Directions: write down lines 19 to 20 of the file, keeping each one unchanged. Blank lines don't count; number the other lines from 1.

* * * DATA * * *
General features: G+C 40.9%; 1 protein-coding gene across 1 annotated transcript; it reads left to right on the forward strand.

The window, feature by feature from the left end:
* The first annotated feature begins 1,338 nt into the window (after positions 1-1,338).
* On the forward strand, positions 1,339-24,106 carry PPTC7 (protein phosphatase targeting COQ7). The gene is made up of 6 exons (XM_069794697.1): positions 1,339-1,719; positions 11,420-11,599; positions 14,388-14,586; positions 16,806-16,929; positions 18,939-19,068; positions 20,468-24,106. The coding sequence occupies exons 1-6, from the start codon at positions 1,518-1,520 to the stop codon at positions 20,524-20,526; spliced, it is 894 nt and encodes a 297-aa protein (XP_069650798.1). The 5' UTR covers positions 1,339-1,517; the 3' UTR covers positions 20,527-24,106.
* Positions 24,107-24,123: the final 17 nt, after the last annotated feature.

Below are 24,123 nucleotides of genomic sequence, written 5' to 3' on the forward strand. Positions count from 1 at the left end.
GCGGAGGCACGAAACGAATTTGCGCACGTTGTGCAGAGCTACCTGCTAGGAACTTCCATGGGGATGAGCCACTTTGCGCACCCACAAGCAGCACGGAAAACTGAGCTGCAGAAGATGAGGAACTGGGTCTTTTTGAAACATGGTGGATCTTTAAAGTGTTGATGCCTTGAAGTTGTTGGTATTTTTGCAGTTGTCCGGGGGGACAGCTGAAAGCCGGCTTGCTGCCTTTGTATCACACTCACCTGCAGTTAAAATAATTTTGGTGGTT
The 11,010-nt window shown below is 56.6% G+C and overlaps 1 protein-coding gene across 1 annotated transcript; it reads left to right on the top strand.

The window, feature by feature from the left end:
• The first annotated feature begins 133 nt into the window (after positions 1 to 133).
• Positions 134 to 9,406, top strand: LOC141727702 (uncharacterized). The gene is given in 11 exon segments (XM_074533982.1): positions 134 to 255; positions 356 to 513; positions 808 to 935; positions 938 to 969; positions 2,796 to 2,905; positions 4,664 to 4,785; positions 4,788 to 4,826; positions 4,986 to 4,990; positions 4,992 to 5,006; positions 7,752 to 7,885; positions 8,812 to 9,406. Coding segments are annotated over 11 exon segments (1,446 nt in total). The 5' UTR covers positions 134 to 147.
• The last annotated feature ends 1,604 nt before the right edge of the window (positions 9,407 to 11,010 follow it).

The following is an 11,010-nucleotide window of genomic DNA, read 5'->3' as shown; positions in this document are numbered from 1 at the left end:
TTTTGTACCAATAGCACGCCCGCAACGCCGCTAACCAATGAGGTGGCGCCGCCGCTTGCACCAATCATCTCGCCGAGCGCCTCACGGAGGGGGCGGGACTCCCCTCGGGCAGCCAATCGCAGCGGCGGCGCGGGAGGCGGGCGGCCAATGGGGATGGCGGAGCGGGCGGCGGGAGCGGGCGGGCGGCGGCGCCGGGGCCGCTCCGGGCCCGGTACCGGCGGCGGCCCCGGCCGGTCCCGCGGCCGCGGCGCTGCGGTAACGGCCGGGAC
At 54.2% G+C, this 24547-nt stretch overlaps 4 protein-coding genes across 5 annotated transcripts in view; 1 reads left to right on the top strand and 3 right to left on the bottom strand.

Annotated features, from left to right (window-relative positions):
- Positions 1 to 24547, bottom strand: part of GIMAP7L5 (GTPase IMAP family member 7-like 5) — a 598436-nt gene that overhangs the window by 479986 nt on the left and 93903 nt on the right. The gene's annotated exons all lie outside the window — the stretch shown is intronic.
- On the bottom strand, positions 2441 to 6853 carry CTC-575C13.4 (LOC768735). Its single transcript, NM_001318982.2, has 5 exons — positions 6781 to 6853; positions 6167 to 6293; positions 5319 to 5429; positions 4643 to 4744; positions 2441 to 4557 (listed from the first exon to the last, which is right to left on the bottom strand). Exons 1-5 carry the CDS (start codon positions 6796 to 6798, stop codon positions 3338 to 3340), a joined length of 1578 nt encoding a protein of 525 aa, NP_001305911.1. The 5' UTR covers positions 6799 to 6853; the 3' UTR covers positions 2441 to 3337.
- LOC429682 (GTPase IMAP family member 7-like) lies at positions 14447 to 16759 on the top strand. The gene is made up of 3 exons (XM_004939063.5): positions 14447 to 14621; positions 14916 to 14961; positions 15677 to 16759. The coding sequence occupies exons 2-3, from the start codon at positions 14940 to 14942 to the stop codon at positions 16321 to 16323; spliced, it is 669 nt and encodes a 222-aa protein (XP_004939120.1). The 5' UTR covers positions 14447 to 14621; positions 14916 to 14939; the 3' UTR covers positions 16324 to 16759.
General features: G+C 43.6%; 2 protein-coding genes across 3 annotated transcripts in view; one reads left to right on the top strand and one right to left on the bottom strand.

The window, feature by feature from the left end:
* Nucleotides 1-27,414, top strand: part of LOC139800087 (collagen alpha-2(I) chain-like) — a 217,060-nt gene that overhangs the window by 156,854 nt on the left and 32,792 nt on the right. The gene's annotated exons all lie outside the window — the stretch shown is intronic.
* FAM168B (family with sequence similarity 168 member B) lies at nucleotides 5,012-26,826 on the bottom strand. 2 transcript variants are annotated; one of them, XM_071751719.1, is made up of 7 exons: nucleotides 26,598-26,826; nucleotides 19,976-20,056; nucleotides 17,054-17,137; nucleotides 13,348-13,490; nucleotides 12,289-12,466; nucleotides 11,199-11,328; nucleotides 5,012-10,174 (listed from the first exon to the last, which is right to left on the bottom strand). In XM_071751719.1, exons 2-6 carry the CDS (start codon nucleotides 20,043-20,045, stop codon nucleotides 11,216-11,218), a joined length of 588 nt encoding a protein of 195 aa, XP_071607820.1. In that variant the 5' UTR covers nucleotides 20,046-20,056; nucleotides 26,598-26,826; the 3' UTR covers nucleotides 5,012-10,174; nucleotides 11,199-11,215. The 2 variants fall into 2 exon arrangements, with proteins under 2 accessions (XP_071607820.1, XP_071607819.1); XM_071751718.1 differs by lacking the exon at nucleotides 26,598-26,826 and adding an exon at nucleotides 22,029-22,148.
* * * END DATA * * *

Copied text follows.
- LOC429682 (GTPase IMAP family member 7-like) lies at positions 14447 to 16759 on the top strand. The gene is made up of 3 exons (XM_004939063.5): positions 14447 to 14621; positions 14916 to 14961; positions 15677 to 16759. The coding sequence occupies exons 2-3, from the start codon at positions 14940 to 14942 to the stop codon at positions 16321 to 16323; spliced, it is 669 nt and encodes a 222-aa protein (XP_004939120.1). The 5' UTR covers positions 14447 to 14621; positions 14916 to 14939; the 3' UTR covers positions 16324 to 16759.
General features: G+C 43.6%; 2 protein-coding genes across 3 annotated transcripts in view; one reads left to right on the top strand and one right to left on the bottom strand.